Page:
Discourses of heterosexual subjectivity and negotiation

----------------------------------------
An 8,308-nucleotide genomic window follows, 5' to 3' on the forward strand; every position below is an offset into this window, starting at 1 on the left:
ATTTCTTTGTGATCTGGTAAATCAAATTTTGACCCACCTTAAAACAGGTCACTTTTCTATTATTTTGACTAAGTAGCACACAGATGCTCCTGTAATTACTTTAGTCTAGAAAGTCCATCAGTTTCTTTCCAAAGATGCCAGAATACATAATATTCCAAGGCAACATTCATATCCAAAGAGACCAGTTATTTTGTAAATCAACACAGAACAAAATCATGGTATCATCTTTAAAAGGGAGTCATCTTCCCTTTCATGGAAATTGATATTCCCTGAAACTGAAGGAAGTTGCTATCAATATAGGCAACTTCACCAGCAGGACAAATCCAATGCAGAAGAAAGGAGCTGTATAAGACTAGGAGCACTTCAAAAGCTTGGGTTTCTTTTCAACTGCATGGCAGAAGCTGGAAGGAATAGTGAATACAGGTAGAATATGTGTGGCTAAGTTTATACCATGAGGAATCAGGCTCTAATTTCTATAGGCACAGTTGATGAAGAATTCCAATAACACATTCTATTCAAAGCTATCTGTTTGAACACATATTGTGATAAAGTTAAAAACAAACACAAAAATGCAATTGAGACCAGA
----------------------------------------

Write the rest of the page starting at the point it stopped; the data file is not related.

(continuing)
It is widely acknowledged that there are problems with the way in which heterosexual relationships are negotiated. A critical focus on heterosexuality has been particularly stimulated by feminist discourse on gender power relations and the global imperative to challenge HIV infection. In the South African context there has been a growing emphasis on researching and educating about (hetero)sexuality, particularly in the wake of the continued increase in HIV prevalence rates which are highest among young, black South Africans. A handful of South African studies point to the widespread nature of coercive sexuality characterised by male dominance and female submission and a lack of negotiation in respect of safe sex and sexual pleasure. This study addresses the realm of the negotiation of heterosexuality among black South African students at the University of the Western Cape (UWC), Cape Town. In the study, negotiation refers to two interrelated aspects: the negotiation of heterosexual subjectivity; and the negotiation of heterosexual sexuality (heterosex). The study is underpinned by a feminist poststructuralist conceptual framework and discourse analytic methodology which draws on qualitative methodologies, feminist approaches to research and discourse analysis. Three different methods were utilised to gather data: focus groups, a free-association questionnaire and written autobiographical essays. Participants of the study included psychology second and third year students at the UWC who were predominantly young (mean age of 23.3 years), black, of Christianity-related religious affiliation and non-English first language speakers. A discourse analysis together with an ethnographic analysis was carried out on the data which yielded a wide range of discursive themes on gender and heterosex. In looking at the negotiation of heterosexual subjectivities, there are vast differences in the experiences of'becoming' women and men: notably, puberty and menstruation are central in the construction of femininity and female sexuality, which are interwoven with each other in the construction of women as vulnerable, passive and restrained; on the other hand, boy's/men's subjectivities are centred about sexual agency and activity, competition and physical and mental 'hardness'. Nonetheless these rigidly divergent experiences of gendered heterosexualisation are also punctuated by resistance, ambivalence and contradiction, particularly in women's accounts. It is suggested that the difficulties involved in 'achieving' femininity for women may be implicated in their continued investment in these subjectivities in their contemporary contexts. In talk on negotiating heterosex, two central clusters of discourse emerge: discourses of difference, in which inevitable, essential (either biological or cultural) and incommensurable differences are assumed, Jr rationalised and reproduced by participants; discourses of power, resistance and change which draw on alternative discourses such as the feminist critique of male power, and also speak of and call for change. Central within all of these discourses is the virtual invisibility of a positive language to speak of women's sexuality and desires, which has as its underside a lack of alternative discourses on masculinity and male sexuality, in particular the absence of a positive discourse on men's vulnerability, non-sexual intimate desires, lack of sexual desire and resisting of power. The thesis suggests, on the basis of poststructuralist theories of change, that given the presence of challenging and contradictory discourses, subversive subjectivities and silences, there is potential for change. It is argued that educational and political interventions need to acknowledge and work with these spaces for change within the broader framework of challenging the underlying hierarchical binarism of sexual difference, upon which the problematic and unequal negotiation of heterosex is founded.